Alex Goldenson and Mamie Kelly (Courtesy photo)

Alex Goldenson and Mamie Kelly (Courtesy photo)

The Death of Mamie Kelly

There is no doubt that 18-year-old Aleck Goldenson shot Mamie Kelly. Was it a “criminal lust for blood,” a passion coming from a Romeo-and-Juliet-type scenario or hereditary insanity? One hundred and thirty years later, we still don’t know for sure …

At 3 p.m. on Wednesday, Nov. 10, 1886, as 14-year-old Mamie Kelly walked home from school with two friends, her next door neighbor, Aleck Goldenson, beckoned to her from across the street. Mamie told her friends she would be right back and went over to Goldenson. After a brief conversation, Goldenson drew a pistol. He said, “Damn you, take that!” and shot Mamie in the face point-blank, killing her instantly. A delivery man saw the shooting and chased Goldenson, who ran into a police station and confessed.

“I’ve shot my girl,” he said, “I’ve done it. Lock me up at once; lock me up — they want to lynch me.”

Incensed by the murder of an innocent schoolgirl, angry crowds started to gather. In response, Police Chief Patrick Crowley moved Goldenson to the more secure central prison.

Goldenson claimed he and Mamie had been involved in a clandestine relationship, that her grandmother had forbidden her to see him, but that she had continued to stalk him even after he tried to break up the affair. He had been drinking heavily when he ran into Mamie and they got into an argument. Goldlenson said he shot Mamie after, “She called me a dirty Jew.”

Goldenson gave police a letter that, he claimed, Mamie had written him. In the letter, Mamie proclaims her love for Goldenson: “Please come back to your own Mamie Kelly once more.”

While angry crowds gathered at the murder scene, two letters were found on Mamie’s body. The first was a job application letter from Mamie for a position as a sales lady. The second was a letter from Goldenson to Mamie. Within a few hours, his letter mysteriously disappeared.

In those Victorian times, Goldenson’s statement to police hit like a bombshell. Murder was bad enough, but defiling the reputation of a young girl was beyond forgivable. People rushed to defend the dead girl.

Maggie Sweeney, Mamie’s teacher, declared that the letter Goldenson gave police was a forgery. She produced Mamie’s writing samples from school to show the difference. Goldenson’s handwriting seemed to match the letter. Sweeney also declared that the job application Mamie wrote was a writing exercise from school. Mamie’s schoolmates and neighbors attested to her good character and all said they never heard her mention Goldenson.

As part of his autopsy report the coroner said, “The charges made by Goldenson against the virtue of his poor victim were ascertained to have emanated from his filthy brain.”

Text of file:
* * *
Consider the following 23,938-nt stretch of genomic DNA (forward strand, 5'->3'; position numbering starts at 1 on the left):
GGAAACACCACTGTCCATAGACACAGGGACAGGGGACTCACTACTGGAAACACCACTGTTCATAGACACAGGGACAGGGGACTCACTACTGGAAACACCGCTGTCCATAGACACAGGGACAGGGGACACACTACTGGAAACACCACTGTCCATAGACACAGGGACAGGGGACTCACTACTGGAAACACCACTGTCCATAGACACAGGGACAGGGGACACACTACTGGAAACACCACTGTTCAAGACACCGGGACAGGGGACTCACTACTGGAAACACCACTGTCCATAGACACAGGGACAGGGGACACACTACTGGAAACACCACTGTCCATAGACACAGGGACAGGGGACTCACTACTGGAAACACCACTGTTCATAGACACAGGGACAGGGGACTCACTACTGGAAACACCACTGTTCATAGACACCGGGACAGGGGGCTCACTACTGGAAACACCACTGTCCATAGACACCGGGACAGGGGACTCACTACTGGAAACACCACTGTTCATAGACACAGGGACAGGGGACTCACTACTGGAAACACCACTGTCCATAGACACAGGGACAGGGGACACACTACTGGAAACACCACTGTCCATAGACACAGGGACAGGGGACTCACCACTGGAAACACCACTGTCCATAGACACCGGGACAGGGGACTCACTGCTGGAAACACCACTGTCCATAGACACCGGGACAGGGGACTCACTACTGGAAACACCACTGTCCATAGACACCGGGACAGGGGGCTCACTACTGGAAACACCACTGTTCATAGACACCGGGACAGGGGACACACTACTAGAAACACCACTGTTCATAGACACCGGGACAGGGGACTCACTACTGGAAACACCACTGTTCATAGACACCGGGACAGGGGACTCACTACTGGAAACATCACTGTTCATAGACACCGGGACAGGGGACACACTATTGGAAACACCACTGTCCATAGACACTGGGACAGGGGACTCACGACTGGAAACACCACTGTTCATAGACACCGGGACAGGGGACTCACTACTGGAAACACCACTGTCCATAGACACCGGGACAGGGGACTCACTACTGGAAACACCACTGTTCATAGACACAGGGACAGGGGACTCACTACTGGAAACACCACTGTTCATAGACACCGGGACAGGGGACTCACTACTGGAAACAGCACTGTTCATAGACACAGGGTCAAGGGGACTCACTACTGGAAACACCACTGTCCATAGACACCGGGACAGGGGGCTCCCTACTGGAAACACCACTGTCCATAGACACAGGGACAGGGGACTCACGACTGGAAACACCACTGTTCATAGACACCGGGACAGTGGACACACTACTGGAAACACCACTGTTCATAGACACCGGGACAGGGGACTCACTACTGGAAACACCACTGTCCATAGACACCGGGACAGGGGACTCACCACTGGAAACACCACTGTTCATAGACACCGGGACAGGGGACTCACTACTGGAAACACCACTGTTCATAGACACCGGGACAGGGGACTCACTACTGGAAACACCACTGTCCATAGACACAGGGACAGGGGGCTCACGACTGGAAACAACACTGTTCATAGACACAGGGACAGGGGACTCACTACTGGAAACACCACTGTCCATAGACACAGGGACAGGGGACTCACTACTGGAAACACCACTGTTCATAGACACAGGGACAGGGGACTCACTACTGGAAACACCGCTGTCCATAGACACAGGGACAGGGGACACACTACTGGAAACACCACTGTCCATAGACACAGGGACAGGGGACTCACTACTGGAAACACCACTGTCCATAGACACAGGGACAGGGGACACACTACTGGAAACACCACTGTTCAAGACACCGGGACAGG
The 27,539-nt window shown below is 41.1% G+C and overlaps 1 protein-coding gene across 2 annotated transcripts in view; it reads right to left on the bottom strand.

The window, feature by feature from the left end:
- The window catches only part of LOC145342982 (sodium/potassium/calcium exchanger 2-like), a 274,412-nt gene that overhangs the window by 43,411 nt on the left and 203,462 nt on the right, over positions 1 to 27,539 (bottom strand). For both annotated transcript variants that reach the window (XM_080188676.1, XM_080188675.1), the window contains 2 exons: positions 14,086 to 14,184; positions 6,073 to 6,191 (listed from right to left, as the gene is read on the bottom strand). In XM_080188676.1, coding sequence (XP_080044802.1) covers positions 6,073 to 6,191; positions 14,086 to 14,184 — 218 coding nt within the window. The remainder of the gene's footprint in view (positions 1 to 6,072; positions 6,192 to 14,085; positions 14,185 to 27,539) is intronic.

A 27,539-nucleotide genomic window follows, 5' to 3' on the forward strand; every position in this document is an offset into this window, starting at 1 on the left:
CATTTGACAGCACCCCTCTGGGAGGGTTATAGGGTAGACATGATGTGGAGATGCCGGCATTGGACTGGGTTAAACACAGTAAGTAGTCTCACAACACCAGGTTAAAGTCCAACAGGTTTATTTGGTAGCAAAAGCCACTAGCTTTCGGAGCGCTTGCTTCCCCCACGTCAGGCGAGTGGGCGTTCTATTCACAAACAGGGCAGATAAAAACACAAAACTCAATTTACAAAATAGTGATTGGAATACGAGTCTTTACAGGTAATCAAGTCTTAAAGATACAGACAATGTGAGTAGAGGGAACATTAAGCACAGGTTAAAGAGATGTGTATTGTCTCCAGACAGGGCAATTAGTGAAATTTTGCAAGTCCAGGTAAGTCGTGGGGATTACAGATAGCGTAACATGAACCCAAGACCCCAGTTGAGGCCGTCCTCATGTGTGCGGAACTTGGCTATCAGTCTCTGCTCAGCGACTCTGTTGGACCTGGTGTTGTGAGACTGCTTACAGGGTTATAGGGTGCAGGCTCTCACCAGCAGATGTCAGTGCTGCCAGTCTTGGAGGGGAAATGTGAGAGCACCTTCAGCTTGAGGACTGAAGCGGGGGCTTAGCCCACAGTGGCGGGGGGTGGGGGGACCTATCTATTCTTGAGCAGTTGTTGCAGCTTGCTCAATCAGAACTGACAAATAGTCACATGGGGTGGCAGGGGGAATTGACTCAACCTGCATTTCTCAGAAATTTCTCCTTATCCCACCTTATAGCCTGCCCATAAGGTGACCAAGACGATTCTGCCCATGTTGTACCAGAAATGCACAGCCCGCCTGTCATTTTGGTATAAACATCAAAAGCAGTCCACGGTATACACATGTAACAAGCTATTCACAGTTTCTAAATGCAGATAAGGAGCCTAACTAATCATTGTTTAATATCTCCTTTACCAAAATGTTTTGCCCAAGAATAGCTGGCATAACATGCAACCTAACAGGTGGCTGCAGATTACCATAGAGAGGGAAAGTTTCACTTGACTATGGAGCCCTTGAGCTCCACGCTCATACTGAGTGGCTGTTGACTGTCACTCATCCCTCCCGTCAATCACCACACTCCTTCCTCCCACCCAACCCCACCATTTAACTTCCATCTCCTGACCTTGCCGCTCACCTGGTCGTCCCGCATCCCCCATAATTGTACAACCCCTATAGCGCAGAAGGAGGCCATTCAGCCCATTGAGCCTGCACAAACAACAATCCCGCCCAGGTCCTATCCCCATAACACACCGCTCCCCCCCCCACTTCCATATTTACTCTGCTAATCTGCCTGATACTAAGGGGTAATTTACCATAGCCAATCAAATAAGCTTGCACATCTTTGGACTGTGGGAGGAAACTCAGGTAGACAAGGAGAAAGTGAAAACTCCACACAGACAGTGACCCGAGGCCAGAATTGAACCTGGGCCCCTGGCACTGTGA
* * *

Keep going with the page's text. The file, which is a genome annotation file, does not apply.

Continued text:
Because Goldenson — described by the Chronicle as a “man with marked Hebrew features” — was Jewish, and because the area was mostly working-class Irish Catholics, passions were especially high.

Mobs led by men with nooses tried to storm the jail where Goldenson was kept. It took many hours and more than 100 police using their nightsticks to finally disperse the crowd.

“It was the greatest clubbing exhibition the police force ever gave” reported the San Francisco Call. “Eighty-nine heads were patched up in the hospital that night.”

A rumor that the Jewish community was raising money for Goldenson’s defense prompted this response from a group of prominent Jews: “The Hebrews of San Francisco will, if it is necessary, contribute $100,000 to prosecute Goldenson but not a dollar for his defense.”

The defense claimed Goldenson was insane. At the trial, he was shown to be a volatile alcoholic who insulted women in the street and attacked old men and smaller boys without provocation. Goldenson’s mother testified that he had started acting strange after an attack of scarlet fever and was subject to fits. She also said that his grandfather in Russian Poland had been declared insane for 24 years.

Rebuttal witnesses for the prosecution testified Goldenson acted normal, except for periods of drunkenness and troublemaking. The jury convicted Goldenson in less than an hour, and he was sentenced to death. As his execution neared, he changed his story again: He said his relationship with Mamie was romantic but not physical.

Goldenson died with a picture of Mamie in one hand, an American flag in the other and a crucifix around his neck. In his final hours, he converted to Catholicism, making his burial site uncertain. He was denied burial in the Jewish cemetery because of his conversion, and his father refused to have him buried in a Catholic cemetery. He was finally interred in the nondenominational Odd Fellows cemetery.

So which do you think is the real story? Was Goldenson delusional? Was he legally insane? Did Mamie have a schoolgirl crush? Or is there another explanation? Send me your conclusions, and I will publish the results in my next column.

Paul Drexler is a crime historian and director of Crooks Tour of San Francisco. For more information, visit

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